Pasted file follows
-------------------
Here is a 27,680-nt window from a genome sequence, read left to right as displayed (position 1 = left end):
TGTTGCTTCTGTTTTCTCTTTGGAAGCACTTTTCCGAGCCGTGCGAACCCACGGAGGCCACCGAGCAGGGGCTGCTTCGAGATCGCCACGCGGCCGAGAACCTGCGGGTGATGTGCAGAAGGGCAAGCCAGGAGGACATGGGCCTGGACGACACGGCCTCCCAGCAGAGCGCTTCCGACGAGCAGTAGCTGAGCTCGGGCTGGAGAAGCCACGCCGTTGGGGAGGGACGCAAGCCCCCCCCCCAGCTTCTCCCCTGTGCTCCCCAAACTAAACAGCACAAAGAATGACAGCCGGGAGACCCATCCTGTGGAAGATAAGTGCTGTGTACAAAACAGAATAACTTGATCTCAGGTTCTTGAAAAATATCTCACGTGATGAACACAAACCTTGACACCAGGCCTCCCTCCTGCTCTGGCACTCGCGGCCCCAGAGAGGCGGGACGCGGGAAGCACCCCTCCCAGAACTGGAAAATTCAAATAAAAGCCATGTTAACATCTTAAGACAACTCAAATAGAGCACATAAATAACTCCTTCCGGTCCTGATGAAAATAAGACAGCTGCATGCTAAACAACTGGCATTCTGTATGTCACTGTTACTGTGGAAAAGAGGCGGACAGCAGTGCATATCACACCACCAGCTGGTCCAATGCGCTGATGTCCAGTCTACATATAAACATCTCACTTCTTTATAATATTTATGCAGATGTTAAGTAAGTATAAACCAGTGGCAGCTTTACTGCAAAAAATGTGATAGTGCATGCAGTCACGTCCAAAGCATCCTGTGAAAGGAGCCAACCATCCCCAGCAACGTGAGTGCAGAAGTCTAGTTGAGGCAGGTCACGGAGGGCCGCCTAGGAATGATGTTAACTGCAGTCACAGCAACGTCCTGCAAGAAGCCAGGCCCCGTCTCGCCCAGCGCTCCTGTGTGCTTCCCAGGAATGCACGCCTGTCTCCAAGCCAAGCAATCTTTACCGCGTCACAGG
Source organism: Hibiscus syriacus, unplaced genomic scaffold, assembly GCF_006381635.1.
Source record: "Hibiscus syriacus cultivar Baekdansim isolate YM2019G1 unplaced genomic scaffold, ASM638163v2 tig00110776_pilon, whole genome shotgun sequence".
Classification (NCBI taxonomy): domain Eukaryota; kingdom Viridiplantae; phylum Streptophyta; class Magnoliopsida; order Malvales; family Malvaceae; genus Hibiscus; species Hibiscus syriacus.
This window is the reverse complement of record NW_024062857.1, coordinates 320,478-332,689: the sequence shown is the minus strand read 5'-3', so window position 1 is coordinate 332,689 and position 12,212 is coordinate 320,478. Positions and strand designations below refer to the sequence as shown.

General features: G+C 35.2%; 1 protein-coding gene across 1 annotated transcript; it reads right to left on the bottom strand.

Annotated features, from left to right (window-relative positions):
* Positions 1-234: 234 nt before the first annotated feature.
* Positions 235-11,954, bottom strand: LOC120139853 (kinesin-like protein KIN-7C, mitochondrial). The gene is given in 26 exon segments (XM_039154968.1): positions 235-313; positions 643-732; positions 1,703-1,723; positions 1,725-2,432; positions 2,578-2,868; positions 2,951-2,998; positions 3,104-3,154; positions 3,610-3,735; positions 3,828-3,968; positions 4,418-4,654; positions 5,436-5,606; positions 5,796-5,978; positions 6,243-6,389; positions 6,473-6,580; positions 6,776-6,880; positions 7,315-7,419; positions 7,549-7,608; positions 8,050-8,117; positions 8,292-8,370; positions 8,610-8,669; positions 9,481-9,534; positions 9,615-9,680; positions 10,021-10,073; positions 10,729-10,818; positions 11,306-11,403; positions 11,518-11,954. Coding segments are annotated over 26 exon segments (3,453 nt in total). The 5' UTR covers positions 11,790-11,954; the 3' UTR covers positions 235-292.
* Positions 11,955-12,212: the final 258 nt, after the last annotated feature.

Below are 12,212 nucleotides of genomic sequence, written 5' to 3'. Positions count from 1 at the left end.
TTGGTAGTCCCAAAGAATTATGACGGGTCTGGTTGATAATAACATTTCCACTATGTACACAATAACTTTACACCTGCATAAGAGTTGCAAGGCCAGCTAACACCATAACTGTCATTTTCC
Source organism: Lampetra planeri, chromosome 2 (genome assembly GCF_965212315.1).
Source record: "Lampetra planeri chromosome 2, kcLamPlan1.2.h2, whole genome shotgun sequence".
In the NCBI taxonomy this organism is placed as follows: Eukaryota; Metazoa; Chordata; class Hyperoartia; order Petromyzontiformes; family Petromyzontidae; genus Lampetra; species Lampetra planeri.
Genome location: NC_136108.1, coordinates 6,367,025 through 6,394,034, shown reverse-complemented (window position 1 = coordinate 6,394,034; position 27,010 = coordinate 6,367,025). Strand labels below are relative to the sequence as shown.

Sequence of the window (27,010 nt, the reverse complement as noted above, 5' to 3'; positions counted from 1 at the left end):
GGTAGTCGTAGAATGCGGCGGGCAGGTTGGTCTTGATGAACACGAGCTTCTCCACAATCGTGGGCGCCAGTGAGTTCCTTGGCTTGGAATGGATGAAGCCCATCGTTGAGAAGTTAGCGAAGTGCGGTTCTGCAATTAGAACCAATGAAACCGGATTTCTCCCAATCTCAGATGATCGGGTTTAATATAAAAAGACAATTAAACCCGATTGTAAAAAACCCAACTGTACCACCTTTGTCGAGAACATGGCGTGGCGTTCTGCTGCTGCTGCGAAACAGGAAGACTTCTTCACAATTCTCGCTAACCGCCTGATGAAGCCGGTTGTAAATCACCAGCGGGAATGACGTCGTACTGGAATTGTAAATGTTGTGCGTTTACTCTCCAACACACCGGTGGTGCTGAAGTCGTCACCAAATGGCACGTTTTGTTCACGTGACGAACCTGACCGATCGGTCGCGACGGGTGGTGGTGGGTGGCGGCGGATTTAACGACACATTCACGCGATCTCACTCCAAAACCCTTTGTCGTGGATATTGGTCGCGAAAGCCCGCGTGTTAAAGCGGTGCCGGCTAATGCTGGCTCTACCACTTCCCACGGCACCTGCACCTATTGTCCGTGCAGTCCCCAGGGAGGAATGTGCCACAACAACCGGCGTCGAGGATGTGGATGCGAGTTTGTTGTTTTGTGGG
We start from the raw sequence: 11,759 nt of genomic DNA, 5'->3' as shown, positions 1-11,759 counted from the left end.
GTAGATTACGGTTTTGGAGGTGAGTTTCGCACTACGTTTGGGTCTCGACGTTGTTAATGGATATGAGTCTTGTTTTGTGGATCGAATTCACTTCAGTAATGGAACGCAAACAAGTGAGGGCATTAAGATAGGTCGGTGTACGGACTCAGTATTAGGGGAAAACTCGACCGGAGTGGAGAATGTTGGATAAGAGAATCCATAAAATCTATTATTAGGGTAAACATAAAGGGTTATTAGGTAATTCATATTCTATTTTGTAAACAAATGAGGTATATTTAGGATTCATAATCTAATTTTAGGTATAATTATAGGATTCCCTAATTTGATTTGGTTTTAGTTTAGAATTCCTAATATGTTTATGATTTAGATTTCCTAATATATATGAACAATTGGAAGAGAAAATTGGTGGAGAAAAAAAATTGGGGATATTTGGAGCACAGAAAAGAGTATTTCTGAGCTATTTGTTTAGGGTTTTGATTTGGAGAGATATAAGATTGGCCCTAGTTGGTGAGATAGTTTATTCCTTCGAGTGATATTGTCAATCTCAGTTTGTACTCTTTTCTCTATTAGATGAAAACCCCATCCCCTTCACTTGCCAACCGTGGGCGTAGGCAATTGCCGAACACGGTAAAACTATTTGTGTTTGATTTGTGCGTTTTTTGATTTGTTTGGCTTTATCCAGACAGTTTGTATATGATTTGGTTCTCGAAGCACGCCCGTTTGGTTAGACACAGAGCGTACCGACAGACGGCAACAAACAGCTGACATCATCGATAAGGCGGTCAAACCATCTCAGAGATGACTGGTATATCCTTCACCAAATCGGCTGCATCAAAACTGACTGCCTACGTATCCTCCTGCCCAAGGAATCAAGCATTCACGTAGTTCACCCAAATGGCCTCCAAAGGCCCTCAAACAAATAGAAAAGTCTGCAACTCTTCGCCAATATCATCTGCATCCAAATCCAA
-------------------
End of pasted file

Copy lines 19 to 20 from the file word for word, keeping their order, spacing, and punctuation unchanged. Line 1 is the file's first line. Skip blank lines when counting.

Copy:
GGTAGTCGTAGAATGCGGCGGGCAGGTTGGTCTTGATGAACACGAGCTTCTCCACAATCGTGGGCGCCAGTGAGTTCCTTGGCTTGGAATGGATGAAGCCCATCGTTGAGAAGTTAGCGAAGTGCGGTTCTGCAATTAGAACCAATGAAACCGGATTTCTCCCAATCTCAGATGATCGGGTTTAATATAAAAAGACAATTAAACCCGATTGTAAAAAACCCAACTGTACCACCTTTGTCGAGAACATGGCGTGGCGTTCTGCTGCTGCTGCGAAACAGGAAGACTTCTTCACAATTCTCGCTAACCGCCTGATGAAGCCGGTTGTAAATCACCAGCGGGAATGACGTCGTACTGGAATTGTAAATGTTGTGCGTTTACTCTCCAACACACCGGTGGTGCTGAAGTCGTCACCAAATGGCACGTTTTGTTCACGTGACGAACCTGACCGATCGGTCGCGACGGGTGGTGGTGGGTGGCGGCGGATTTAACGACACATTCACGCGATCTCACTCCAAAACCCTTTGTCGTGGATATTGGTCGCGAAAGCCCGCGTGTTAAAGCGGTGCCGGCTAATGCTGGCTCTACCACTTCCCACGGCACCTGCACCTATTGTCCGTGCAGTCCCCAGGGAGGAATGTGCCACAACAACCGGCGTCGAGGATGTGGATGCGAGTTTGTTGTTTTGTGGG
We start from the raw sequence: 11,759 nt of genomic DNA, 5'->3' as shown, positions 1-11,759 counted from the left end.